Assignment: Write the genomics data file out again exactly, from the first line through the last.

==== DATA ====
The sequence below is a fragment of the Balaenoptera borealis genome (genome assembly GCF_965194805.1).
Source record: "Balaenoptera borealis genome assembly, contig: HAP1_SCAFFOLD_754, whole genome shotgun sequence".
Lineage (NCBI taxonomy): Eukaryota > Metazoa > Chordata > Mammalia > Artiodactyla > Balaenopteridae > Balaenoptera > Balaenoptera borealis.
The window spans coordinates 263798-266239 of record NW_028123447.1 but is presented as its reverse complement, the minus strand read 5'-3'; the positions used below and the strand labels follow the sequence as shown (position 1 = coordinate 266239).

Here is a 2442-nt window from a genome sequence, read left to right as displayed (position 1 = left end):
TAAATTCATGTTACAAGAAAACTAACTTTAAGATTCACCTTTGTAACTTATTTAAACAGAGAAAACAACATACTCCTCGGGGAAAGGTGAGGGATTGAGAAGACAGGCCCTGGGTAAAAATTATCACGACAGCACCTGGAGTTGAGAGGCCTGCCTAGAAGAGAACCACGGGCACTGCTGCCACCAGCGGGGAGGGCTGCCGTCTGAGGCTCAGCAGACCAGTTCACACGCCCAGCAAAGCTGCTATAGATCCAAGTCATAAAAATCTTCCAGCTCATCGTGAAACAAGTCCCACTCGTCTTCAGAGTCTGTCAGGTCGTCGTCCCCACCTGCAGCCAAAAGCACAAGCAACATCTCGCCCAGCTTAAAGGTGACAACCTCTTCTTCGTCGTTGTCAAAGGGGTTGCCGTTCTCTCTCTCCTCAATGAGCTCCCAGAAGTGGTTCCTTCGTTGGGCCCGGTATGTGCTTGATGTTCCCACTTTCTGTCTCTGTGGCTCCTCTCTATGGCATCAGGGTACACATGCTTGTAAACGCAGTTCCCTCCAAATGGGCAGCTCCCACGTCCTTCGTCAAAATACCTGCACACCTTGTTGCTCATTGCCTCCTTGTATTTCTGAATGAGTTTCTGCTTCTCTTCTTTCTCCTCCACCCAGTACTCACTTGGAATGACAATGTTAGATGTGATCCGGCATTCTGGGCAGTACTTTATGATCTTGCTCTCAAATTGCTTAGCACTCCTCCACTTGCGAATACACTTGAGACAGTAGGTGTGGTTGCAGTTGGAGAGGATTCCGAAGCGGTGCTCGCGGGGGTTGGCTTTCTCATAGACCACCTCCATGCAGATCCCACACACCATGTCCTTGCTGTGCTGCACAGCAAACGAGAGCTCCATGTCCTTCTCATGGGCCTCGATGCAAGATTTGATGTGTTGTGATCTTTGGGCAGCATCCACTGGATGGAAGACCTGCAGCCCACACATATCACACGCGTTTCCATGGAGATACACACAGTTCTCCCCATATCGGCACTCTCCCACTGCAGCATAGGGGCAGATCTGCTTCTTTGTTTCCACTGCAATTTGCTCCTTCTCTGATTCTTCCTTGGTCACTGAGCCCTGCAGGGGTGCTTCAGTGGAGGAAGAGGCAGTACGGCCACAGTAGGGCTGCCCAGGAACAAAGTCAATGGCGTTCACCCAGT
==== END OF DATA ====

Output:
The sequence below is a fragment of the Balaenoptera borealis genome (genome assembly GCF_965194805.1).
Source record: "Balaenoptera borealis genome assembly, contig: HAP1_SCAFFOLD_754, whole genome shotgun sequence".
Lineage (NCBI taxonomy): Eukaryota > Metazoa > Chordata > Mammalia > Artiodactyla > Balaenopteridae > Balaenoptera > Balaenoptera borealis.
The window spans coordinates 263798-266239 of record NW_028123447.1 but is presented as its reverse complement, the minus strand read 5'-3'; the positions used below and the strand labels follow the sequence as shown (position 1 = coordinate 266239).

Here is a 2442-nt window from a genome sequence, read left to right as displayed (position 1 = left end):
TAAATTCATGTTACAAGAAAACTAACTTTAAGATTCACCTTTGTAACTTATTTAAACAGAGAAAACAACATACTCCTCGGGGAAAGGTGAGGGATTGAGAAGACAGGCCCTGGGTAAAAATTATCACGACAGCACCTGGAGTTGAGAGGCCTGCCTAGAAGAGAACCACGGGCACTGCTGCCACCAGCGGGGAGGGCTGCCGTCTGAGGCTCAGCAGACCAGTTCACACGCCCAGCAAAGCTGCTATAGATCCAAGTCATAAAAATCTTCCAGCTCATCGTGAAACAAGTCCCACTCGTCTTCAGAGTCTGTCAGGTCGTCGTCCCCACCTGCAGCCAAAAGCACAAGCAACATCTCGCCCAGCTTAAAGGTGACAACCTCTTCTTCGTCGTTGTCAAAGGGGTTGCCGTTCTCTCTCTCCTCAATGAGCTCCCAGAAGTGGTTCCTTCGTTGGGCCCGGTATGTGCTTGATGTTCCCACTTTCTGTCTCTGTGGCTCCTCTCTATGGCATCAGGGTACACATGCTTGTAAACGCAGTTCCCTCCAAATGGGCAGCTCCCACGTCCTTCGTCAAAATACCTGCACACCTTGTTGCTCATTGCCTCCTTGTATTTCTGAATGAGTTTCTGCTTCTCTTCTTTCTCCTCCACCCAGTACTCACTTGGAATGACAATGTTAGATGTGATCCGGCATTCTGGGCAGTACTTTATGATCTTGCTCTCAAATTGCTTAGCACTCCTCCACTTGCGAATACACTTGAGACAGTAGGTGTGGTTGCAGTTGGAGAGGATTCCGAAGCGGTGCTCGCGGGGGTTGGCTTTCTCATAGACCACCTCCATGCAGATCCCACACACCATGTCCTTGCTGTGCTGCACAGCAAACGAGAGCTCCATGTCCTTCTCATGGGCCTCGATGCAAGATTTGATGTGTTGTGATCTTTGGGCAGCATCCACTGGATGGAAGACCTGCAGCCCACACATATCACACGCGTTTCCATGGAGATACACACAGTTCTCCCCATATCGGCACTCTCCCACTGCAGCATAGGGGCAGATCTGCTTCTTTGTTTCCACTGCAATTTGCTCCTTCTCTGATTCTTCCTTGGTCACTGAGCCCTGCAGGGGTGCTTCAGTGGAGGAAGAGGCAGTACGGCCACAGTAGGGCTGCCCAGGAACAAAGTCAATGGCGTTCACCCAGT